Trond Krovel's blog

NASA Selects Target Crater for Lunar Impact of LCROSS Spacecraft

LCROSS heading towards the Moon. Credits: NASA

[NASA Press Release - 08.09.2009]
NASA has identified the spot where it will search for water on the moon. Reporters are invited to attend the announcement of the target location where the Lunar Crater Observation and Sensing Satellite, or LCROSS, and its spent Centaur rocket will hit in October. The briefing will take place at 10 a.m.
PDT, Friday, Sept. 11, in the main auditorium, Building N201, of NASA's Ames Research Center in Moffett Field, Calif. The event will be broadcast live on NASA Television and the agency's Web site.

Dutch Firm AOES Group BV Partners with White Label Space Team in $30 Million Google Lunar X PRIZE

White Label Space Logo. Credits: WLS

[White Label Space Press Release - 30.08.2009]
White Label Space has announced its newest Partner, AOES Group BV (AOES). AOES is a well-established supplier of specialist engineering services to the European Space Agency (ESA) with a long track record dating back to 1980. AOES will contribute to White Label Space’s no-name space mission to land on the Moon, which will provide massive media exposure and sponsorship opportunities for the world’s biggest brands.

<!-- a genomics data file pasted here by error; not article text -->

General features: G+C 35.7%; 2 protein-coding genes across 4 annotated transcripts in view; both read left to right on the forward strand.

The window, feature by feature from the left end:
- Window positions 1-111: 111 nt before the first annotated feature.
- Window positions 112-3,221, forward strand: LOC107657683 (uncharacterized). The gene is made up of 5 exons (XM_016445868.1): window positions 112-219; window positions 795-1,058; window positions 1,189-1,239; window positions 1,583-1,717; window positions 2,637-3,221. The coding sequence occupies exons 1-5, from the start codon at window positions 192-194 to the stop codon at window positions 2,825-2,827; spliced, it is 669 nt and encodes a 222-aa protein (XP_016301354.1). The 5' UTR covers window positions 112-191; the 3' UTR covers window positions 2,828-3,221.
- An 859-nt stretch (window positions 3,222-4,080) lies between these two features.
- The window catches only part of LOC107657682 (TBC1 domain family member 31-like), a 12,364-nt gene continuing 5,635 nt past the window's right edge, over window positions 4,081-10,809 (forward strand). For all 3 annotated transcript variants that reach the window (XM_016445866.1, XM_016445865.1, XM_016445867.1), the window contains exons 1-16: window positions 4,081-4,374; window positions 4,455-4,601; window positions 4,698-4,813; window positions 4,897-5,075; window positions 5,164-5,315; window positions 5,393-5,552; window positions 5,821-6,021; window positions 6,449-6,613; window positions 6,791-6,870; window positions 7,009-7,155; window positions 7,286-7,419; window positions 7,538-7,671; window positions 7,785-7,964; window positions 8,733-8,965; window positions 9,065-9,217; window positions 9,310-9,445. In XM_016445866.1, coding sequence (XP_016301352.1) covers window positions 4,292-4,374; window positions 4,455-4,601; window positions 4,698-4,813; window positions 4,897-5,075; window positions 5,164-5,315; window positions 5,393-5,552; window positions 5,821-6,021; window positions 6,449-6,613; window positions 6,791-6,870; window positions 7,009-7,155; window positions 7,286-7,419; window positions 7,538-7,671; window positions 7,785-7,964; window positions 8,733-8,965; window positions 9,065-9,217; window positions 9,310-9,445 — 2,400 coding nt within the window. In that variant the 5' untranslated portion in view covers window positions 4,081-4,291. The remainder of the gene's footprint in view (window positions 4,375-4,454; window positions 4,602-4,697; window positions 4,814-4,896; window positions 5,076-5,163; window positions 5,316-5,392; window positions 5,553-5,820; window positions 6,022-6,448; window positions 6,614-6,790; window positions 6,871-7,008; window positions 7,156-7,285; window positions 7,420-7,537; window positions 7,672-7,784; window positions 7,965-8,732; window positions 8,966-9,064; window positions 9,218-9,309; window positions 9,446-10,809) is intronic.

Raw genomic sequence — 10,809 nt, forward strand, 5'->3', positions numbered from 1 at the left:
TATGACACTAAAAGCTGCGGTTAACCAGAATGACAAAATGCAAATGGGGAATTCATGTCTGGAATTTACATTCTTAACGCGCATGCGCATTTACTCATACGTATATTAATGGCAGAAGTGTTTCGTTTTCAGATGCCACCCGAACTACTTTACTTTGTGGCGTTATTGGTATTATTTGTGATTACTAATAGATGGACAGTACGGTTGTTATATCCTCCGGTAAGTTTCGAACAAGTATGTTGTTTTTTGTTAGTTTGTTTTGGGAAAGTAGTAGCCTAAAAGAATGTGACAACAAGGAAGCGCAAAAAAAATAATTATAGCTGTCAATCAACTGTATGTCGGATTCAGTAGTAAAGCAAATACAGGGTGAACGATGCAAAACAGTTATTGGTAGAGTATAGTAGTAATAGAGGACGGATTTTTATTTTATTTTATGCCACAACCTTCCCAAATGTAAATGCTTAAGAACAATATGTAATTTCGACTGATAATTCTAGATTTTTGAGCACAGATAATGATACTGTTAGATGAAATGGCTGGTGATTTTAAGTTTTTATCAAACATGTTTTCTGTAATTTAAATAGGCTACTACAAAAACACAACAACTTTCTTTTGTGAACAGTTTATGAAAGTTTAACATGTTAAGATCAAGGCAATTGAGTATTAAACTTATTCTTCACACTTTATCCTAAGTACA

Chandrayaan-I Spacecraft Loses Radio Contact

Chandrayaan-1 in orbit around the Moon. Credits: ISRO

[ISRO Press Release - 29.08.2009]
Radio contact with Chandrayaan-I spacecraft was abruptly lost at 0130 Hrs (IST) on August 29, 2009. Deep Space Network at Byalalu near Bangalore received the data from Chandrayaan-I during the previous orbit upto 0025 Hrs (IST).

Detailed review of the Telemetry data received from the spacecraft is in progress and health of the spacecraft subsystems is being analysed.

ISRO-NASA Joint Experiment To Search for Water Ice on the Moon

Chandrayaan-1 in orbit around the Moon. Credits: ISRO

[ISRO Press Release - 21.08.2009]
Indian Space Research Organisation (ISRO) and NASA performed a unique joint experiment today (Aug. 21, 2009), that could yield additional information on the possibility of existence of ice in a permanently shadowed crater near the North pole of the moon. Known as Bi-Static Experiment, it involved ISROs Chandrayaan-1 and NASAs Lunar Reconnaissance Orbiter (LRO) spacecraft. Currently, Chandrayaan-1 and LRO are orbiting the Moon. The two spacecraft passed close enough to one another when they were over the lunar North pole to attempt this interesting experiment.

NASA Announces Lunar Exploration Competition for Students

Lunar rover mining. Credits: NASA

[NASA Press Release - 04.08.2009]
NASA's Exploration Systems Mission Directorate is accepting proposals from teams of undergraduate and graduate students for the inaugural Lunabotics Mining Competition. The event will be held at the Astronaut Hall of Fame near NASA's Kennedy Space Center, Fla., May 25-28, 2010.

LCROSS spacecraft anomaly

LCROSS heading towards the Moon. Credits: NASA

[NASA Press Release - 25.08.2009]
Upon starting an early morning communications pass on Aug. 22, 2009, the Lunar Crater Observation and Sensing Satellite (LCROSS) mission operations team discovered the spacecraft had experienced an anomaly.